NEW HAMPSHIRE—Students at a youth climate town hall extracted promises from several presidential candidates that their climate-change policies will benefit low-income people, not hurt them.
“Equity has to be at the heart of climate policy,” said Pete Buttigieg, who appeared at the NH Youth Climate and Clean Energy Town Hall Wednesday morning, hours after partial returns showed him in first place in Iowa’s Democratic caucuses. The former mayor of South Bend, Indiana was responding to Dartmouth College MBA student Melina Sanchez Montanes, who asked what he would do to make sure low-income households “don’t bear the brunt of the transition” to cleaner energy.
Buttigieg cited his plan to fund a $250 billion clean-energy bank that would fund local energy projects, especially in disadvantaged communities. His plan to fund one million national-service jobs a year includes a climate corps, he noted. “A big part of what it would work on is projects that benefit economically vulnerable people,” Buttigieg said, including “weatherization of low-income seniors’ homes.”
Six presidential hopefuls answered questions from New Hampshire students at the all-day event in Concord, sponsored by Dartmouth College and other nonpartisan hosts. Eight candidates had RSVPed yes—including all the major Democratic candidates except Joe Biden—but the US Senate’s vote on President Trump’s impeachment scrambled the bookings of the four senators running for president. Bernie Sanders and Elizabeth Warren sent surrogates to the event, Michael Bennett of Colorado cancelled due to impeachment, and Amy Klobuchar of Minnesota moved her appearance to 8:15 am so she could catch a flight to Washington.
Klobuchar said she’d propose carbon-pricing legislation during her first week as president. “We have to make sure that money goes right back to people, to help with their heating and their cooling bills, or we’re never going to get it passed,” she said. “Some of that money will go to incentives for areas that are going to see job changes.”
Two students on a three-student panel pressed for details. “Would you support a carbon pricing bill that would give more rebates to lower income and rural communities?” asked Beatrice Burack, a 16-year-old student at Phillips Exeter Academy.
“Yes,” Klobuchar replied.
Clarice Perryman, 26, a PhD candidate in earth and environmental science at the University of New Hampshire, asked Klobuchar how she’d help fossil-fuel industry workers with the transition to a clean-energy economy, especially those who “may be unable to be retrained for new jobs.”
Klobuchar said her policy included “making sure we have replacements for the jobs that are going to change,” whether in green energy or other industries. She talked about job training, apprenticeship programs, and her proposal to double the size of the federal Pell Grant program.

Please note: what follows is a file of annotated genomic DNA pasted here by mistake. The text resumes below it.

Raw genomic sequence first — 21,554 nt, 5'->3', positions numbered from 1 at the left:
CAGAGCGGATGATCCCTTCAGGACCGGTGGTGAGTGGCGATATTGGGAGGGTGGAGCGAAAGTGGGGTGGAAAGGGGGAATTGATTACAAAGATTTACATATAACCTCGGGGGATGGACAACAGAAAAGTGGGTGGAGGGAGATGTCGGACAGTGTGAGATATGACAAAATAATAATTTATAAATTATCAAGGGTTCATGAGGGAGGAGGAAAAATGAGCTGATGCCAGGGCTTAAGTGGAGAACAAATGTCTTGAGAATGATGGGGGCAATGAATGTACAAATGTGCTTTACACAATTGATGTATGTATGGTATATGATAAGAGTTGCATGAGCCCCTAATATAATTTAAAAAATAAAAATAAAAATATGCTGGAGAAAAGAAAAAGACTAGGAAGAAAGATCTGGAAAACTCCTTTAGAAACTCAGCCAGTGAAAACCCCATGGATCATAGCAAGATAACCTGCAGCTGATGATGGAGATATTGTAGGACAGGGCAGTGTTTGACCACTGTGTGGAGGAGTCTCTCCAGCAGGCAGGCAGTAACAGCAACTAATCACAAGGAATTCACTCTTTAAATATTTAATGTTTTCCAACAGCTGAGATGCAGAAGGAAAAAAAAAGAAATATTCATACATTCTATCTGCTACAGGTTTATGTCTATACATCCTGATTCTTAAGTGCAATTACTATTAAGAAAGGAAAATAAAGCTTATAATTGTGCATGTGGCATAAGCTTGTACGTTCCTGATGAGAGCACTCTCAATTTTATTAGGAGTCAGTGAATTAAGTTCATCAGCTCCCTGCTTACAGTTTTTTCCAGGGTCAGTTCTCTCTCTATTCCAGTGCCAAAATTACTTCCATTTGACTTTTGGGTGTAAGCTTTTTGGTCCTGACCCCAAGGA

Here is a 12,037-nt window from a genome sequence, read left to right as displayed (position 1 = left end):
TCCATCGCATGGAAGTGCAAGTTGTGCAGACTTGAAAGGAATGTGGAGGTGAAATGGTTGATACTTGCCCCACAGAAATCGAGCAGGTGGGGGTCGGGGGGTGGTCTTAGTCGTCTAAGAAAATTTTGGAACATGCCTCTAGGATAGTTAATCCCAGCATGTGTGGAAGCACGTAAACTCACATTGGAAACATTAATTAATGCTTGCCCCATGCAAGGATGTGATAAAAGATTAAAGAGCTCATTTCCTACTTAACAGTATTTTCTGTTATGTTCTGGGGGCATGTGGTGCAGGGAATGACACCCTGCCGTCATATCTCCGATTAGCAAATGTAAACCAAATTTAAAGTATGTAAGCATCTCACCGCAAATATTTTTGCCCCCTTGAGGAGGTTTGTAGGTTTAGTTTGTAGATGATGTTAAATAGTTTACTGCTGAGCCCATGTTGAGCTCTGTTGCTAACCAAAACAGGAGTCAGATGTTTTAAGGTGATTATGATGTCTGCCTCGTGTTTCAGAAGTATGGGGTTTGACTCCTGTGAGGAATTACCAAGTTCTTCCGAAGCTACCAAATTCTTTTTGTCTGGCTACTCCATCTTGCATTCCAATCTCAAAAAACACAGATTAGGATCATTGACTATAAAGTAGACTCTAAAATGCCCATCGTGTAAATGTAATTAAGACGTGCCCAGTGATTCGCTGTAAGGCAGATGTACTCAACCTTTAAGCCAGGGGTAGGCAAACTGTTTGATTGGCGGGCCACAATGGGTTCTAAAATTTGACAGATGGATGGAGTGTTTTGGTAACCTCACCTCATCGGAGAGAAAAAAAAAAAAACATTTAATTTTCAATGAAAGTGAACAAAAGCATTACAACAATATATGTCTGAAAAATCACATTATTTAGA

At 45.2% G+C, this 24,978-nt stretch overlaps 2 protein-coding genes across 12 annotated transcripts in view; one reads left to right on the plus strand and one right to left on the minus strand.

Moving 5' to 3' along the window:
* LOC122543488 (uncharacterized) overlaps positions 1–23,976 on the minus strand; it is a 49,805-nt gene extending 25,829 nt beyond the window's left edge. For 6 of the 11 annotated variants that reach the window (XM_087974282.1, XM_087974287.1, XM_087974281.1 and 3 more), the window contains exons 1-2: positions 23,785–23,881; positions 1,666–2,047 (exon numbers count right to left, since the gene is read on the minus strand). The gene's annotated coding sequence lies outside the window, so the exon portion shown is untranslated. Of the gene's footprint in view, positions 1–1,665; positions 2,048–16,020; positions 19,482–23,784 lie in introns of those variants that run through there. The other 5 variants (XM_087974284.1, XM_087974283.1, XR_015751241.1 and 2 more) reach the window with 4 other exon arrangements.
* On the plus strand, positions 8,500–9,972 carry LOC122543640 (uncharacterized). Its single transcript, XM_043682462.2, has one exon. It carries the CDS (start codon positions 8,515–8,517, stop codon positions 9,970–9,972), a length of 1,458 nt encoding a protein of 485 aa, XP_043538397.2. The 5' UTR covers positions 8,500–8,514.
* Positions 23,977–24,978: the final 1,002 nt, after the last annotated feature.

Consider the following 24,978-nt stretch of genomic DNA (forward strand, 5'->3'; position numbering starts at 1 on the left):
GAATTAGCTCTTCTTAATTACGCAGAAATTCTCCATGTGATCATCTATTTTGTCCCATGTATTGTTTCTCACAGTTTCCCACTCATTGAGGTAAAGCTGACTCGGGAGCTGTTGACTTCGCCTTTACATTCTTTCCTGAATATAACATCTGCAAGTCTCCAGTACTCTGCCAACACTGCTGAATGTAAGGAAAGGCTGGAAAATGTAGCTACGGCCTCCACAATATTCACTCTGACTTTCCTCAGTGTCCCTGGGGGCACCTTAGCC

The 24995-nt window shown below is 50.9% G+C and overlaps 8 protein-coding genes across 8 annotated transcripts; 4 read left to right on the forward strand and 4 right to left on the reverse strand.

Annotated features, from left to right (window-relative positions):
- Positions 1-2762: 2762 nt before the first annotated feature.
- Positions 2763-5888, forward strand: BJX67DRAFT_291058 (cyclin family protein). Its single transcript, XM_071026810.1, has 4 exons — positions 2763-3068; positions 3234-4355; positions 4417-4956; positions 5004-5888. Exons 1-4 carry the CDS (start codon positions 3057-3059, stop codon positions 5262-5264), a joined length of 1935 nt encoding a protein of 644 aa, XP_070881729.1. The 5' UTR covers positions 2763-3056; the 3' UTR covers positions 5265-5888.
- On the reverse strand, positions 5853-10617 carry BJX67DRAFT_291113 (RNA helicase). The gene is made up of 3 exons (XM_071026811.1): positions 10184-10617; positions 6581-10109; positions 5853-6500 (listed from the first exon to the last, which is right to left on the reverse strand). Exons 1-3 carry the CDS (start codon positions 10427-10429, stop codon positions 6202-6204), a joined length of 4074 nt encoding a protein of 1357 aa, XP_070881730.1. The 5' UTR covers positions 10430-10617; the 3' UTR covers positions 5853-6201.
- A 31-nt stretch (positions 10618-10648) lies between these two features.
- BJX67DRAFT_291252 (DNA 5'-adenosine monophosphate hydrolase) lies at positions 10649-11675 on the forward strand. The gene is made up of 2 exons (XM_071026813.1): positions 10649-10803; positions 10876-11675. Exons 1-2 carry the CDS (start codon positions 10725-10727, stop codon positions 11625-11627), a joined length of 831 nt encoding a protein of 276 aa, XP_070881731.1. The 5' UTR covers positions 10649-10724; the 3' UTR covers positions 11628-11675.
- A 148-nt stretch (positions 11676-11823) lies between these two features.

Afterward, Perryman said she’d hoped to hear more. “There are workers who have worked for mining and power plants for 40 or 50 years. Because of their health, or age, they’re unable to be retrained or don’t want to be trained. What are you going to do to support those people?”
William Weld, the former Massachusetts governor challenging Trump in the Republican primary, said he would also seek to place a price on carbon, either through an act of Congress or a national emergency declaration. He said his bill would redistribute carbon fees to lower-income taxpayers through the income tax to fight poverty.
“I’m a big believer in the notion of environmental justice,” Weld said. “Minority communities, which have fewer defenses to the negative impacts of societal and economic changes,” might get “a bit of preferential treatment” in his policy, he said.
Deval Patrick, another former Bay State governor, noted that he had committed Massachusetts in 2007 to the Regional Greenhouse Gas Initiative, a cap-and-trade program among northeastern states. Pressed by Katelyn Fournier, a 21-year-old biology major at Keene State College, to talk about his plan for vulnerable communities and the climate, Patrick called the growth of clean-energy technology a chance “to create opportunity and wealth, focused in communities where people have been chronically left behind.” In his closing remarks, Patrick, who is black, thanked the students for noting that “it is often people who look like me who are right in harm’s way.”
This article was produced by the Boston Institute for Nonprofit Journalism as part of its Manchester Divided coverage of political activity around New Hampshire’s first-in-the-nation primary. Follow our coverage @BINJreports on Twitter and at binjonline.org/manchesterdivided, and if you want to see more citizens agenda-driven reporting you can contribute at givetobinj.org.